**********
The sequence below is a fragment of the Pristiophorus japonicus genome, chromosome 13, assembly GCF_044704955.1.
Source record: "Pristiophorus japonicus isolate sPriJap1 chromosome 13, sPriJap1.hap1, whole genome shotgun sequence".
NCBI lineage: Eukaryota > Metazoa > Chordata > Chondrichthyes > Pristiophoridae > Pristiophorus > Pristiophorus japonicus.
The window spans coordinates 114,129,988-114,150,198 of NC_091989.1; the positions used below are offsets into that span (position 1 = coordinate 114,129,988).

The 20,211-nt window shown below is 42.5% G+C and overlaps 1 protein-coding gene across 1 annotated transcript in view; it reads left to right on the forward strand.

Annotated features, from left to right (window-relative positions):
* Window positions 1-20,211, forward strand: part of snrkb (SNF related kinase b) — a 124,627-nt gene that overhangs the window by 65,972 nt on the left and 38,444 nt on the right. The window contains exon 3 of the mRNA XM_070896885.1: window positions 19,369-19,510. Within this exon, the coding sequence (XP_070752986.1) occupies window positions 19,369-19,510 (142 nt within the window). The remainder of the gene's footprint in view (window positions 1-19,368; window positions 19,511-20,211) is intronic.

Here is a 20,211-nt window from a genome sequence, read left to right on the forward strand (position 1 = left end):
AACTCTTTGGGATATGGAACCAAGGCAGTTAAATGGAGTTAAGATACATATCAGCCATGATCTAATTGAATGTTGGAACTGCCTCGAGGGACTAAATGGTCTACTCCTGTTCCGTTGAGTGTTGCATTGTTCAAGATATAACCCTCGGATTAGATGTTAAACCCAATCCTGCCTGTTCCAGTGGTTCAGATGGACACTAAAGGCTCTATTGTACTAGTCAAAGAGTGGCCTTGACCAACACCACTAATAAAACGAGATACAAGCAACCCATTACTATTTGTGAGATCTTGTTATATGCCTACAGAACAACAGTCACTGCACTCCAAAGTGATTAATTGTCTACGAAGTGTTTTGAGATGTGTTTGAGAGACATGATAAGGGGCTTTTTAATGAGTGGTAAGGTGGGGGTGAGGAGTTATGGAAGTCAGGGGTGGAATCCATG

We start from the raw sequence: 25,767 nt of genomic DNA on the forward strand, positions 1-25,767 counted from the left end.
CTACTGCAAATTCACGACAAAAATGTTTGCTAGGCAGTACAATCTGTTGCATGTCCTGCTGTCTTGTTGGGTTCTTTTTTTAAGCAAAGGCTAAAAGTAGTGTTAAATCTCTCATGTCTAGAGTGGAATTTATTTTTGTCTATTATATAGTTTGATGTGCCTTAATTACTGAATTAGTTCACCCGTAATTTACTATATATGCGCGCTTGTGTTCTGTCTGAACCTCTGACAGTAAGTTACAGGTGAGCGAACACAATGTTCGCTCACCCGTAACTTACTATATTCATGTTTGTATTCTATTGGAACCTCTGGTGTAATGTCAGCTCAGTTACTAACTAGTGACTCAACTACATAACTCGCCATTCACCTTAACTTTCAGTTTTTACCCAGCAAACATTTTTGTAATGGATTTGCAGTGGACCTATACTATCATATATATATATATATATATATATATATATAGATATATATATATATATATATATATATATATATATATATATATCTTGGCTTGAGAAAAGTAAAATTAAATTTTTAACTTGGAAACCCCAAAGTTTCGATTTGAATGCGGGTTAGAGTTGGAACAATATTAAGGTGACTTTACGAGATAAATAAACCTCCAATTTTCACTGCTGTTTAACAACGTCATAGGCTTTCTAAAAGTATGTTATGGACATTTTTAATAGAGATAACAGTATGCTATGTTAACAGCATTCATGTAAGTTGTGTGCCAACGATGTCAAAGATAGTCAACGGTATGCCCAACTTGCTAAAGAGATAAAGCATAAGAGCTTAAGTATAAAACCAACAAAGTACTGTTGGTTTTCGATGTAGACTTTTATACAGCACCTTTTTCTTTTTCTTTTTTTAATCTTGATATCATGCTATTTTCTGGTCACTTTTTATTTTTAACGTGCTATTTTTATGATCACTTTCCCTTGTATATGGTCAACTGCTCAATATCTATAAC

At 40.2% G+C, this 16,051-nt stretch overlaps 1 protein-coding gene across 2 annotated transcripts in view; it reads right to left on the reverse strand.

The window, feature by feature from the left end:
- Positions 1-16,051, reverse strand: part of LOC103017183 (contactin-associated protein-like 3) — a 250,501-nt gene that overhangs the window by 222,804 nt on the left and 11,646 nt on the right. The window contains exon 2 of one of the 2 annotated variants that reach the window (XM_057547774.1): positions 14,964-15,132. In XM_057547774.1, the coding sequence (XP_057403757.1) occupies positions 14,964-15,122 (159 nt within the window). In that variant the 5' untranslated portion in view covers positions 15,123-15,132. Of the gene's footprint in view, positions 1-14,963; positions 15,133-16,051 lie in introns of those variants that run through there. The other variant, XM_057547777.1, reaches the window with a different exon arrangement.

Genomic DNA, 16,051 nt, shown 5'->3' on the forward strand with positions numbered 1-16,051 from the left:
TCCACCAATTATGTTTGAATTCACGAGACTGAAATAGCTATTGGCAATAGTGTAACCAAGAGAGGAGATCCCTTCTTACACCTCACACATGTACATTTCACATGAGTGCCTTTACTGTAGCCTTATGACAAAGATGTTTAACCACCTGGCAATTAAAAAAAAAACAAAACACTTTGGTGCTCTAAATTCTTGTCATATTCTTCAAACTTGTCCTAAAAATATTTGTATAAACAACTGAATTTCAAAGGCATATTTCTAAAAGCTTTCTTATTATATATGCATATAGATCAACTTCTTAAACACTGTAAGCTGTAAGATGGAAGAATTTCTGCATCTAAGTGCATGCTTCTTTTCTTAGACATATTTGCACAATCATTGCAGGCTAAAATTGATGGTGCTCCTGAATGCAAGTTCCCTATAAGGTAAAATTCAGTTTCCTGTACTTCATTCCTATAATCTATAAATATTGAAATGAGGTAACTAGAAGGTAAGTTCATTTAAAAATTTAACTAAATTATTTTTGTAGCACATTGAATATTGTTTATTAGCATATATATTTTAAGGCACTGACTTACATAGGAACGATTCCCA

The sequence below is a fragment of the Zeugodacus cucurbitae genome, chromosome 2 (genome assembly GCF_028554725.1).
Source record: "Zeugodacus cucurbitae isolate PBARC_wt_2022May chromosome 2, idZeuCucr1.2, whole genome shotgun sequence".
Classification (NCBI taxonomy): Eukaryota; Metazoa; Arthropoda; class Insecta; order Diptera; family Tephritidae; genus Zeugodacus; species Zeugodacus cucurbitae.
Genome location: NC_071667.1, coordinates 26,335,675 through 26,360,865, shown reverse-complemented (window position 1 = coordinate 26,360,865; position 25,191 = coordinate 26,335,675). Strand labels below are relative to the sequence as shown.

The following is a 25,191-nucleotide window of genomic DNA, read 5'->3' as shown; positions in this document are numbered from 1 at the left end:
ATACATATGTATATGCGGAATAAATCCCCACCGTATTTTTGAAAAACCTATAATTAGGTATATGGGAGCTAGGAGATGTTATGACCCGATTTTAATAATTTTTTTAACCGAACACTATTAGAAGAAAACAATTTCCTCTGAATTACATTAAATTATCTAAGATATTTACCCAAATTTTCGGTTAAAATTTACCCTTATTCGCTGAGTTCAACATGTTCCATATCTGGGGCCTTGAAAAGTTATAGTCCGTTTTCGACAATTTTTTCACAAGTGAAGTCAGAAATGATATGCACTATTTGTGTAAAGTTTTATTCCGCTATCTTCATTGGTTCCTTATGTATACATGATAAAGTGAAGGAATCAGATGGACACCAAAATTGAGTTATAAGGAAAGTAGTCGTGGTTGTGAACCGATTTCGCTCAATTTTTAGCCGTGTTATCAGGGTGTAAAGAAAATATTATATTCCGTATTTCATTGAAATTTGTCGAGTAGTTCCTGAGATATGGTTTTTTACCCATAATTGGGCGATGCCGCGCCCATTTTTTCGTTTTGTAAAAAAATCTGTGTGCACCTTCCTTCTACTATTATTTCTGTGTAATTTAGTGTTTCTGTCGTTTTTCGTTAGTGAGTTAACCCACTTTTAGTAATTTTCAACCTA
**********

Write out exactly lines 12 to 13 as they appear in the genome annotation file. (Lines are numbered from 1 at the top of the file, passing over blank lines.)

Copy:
At 40.2% G+C, this 16,051-nt stretch overlaps 1 protein-coding gene across 2 annotated transcripts in view; it reads right to left on the reverse strand.

The window, feature by feature from the left end: